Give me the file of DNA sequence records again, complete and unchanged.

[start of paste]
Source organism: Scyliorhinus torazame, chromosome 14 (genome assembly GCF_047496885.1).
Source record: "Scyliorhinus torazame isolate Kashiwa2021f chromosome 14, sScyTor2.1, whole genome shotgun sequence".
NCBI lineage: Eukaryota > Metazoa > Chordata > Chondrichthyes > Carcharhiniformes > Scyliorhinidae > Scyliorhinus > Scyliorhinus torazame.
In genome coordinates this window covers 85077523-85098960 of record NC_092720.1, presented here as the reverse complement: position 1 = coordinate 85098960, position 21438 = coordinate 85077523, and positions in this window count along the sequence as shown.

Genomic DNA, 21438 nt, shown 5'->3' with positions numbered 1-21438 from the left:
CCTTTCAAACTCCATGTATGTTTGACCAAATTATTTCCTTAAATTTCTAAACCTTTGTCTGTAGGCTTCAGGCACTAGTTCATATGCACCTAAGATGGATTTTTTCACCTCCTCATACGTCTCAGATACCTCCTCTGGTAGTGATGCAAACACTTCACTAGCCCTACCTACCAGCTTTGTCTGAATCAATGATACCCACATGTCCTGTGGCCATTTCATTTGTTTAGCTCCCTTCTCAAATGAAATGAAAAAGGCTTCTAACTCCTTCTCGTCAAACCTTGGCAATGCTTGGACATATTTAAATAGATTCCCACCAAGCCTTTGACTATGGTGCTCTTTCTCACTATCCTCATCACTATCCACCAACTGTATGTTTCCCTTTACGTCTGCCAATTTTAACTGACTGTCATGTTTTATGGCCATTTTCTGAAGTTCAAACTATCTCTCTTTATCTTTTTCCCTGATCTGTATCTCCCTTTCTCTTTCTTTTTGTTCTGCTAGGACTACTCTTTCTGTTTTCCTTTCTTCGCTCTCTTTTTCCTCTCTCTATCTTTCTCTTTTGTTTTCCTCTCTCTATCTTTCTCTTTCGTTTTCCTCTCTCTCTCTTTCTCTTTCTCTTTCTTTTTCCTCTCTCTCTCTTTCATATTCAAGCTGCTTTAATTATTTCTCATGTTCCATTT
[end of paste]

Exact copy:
Source organism: Scyliorhinus torazame, chromosome 14 (genome assembly GCF_047496885.1).
Source record: "Scyliorhinus torazame isolate Kashiwa2021f chromosome 14, sScyTor2.1, whole genome shotgun sequence".
NCBI lineage: Eukaryota > Metazoa > Chordata > Chondrichthyes > Carcharhiniformes > Scyliorhinidae > Scyliorhinus > Scyliorhinus torazame.
In genome coordinates this window covers 85077523-85098960 of record NC_092720.1, presented here as the reverse complement: position 1 = coordinate 85098960, position 21438 = coordinate 85077523, and positions in this window count along the sequence as shown.

Genomic DNA, 21438 nt, shown 5'->3' with positions numbered 1-21438 from the left:
CCTTTCAAACTCCATGTATGTTTGACCAAATTATTTCCTTAAATTTCTAAACCTTTGTCTGTAGGCTTCAGGCACTAGTTCATATGCACCTAAGATGGATTTTTTCACCTCCTCATACGTCTCAGATACCTCCTCTGGTAGTGATGCAAACACTTCACTAGCCCTACCTACCAGCTTTGTCTGAATCAATGATACCCACATGTCCTGTGGCCATTTCATTTGTTTAGCTCCCTTCTCAAATGAAATGAAAAAGGCTTCTAACTCCTTCTCGTCAAACCTTGGCAATGCTTGGACATATTTAAATAGATTCCCACCAAGCCTTTGACTATGGTGCTCTTTCTCACTATCCTCATCACTATCCACCAACTGTATGTTTCCCTTTACGTCTGCCAATTTTAACTGACTGTCATGTTTTATGGCCATTTTCTGAAGTTCAAACTATCTCTCTTTATCTTTTTCCCTGATCTGTATCTCCCTTTCTCTTTCTTTTTGTTCTGCTAGGACTACTCTTTCTGTTTTCCTTTCTTCGCTCTCTTTTTCCTCTCTCTATCTTTCTCTTTTGTTTTCCTCTCTCTATCTTTCTCTTTCGTTTTCCTCTCTCTCTCTTTCTCTTTCTCTTTCTTTTTCCTCTCTCTCTCTTTCATATTCAAGCTGCTTTAATTATTTCTCATGTTCCATTT